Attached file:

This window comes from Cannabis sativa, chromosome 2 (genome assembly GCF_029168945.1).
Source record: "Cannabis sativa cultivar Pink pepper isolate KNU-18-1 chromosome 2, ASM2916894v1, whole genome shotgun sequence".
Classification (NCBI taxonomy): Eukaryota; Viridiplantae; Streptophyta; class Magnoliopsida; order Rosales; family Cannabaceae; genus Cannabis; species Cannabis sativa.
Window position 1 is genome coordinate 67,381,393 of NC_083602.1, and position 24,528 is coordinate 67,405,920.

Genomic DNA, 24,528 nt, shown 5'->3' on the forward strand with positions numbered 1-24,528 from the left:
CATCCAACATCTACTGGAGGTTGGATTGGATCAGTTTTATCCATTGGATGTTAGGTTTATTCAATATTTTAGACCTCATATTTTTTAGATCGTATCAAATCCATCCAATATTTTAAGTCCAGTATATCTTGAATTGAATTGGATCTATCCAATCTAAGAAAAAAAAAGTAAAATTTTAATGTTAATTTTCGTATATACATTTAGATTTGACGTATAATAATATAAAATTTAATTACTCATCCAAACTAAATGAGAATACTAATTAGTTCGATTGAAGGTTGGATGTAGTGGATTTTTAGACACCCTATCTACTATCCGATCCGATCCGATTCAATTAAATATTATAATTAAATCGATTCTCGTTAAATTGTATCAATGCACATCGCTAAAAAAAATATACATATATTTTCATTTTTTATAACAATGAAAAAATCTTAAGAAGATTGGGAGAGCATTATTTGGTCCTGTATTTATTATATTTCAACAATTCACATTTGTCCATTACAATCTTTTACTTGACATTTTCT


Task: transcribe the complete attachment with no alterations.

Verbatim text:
This window comes from Cannabis sativa, chromosome 2 (genome assembly GCF_029168945.1).
Source record: "Cannabis sativa cultivar Pink pepper isolate KNU-18-1 chromosome 2, ASM2916894v1, whole genome shotgun sequence".
Classification (NCBI taxonomy): Eukaryota; Viridiplantae; Streptophyta; class Magnoliopsida; order Rosales; family Cannabaceae; genus Cannabis; species Cannabis sativa.
Window position 1 is genome coordinate 67,381,393 of NC_083602.1, and position 24,528 is coordinate 67,405,920.

Genomic DNA, 24,528 nt, shown 5'->3' on the forward strand with positions numbered 1-24,528 from the left:
CATCCAACATCTACTGGAGGTTGGATTGGATCAGTTTTATCCATTGGATGTTAGGTTTATTCAATATTTTAGACCTCATATTTTTTAGATCGTATCAAATCCATCCAATATTTTAAGTCCAGTATATCTTGAATTGAATTGGATCTATCCAATCTAAGAAAAAAAAAGTAAAATTTTAATGTTAATTTTCGTATATACATTTAGATTTGACGTATAATAATATAAAATTTAATTACTCATCCAAACTAAATGAGAATACTAATTAGTTCGATTGAAGGTTGGATGTAGTGGATTTTTAGACACCCTATCTACTATCCGATCCGATCCGATTCAATTAAATATTATAATTAAATCGATTCTCGTTAAATTGTATCAATGCACATCGCTAAAAAAAATATACATATATTTTCATTTTTTATAACAATGAAAAAATCTTAAGAAGATTGGGAGAGCATTATTTGGTCCTGTATTTATTATATTTCAACAATTCACATTTGTCCATTACAATCTTTTACTTGACATTTTCT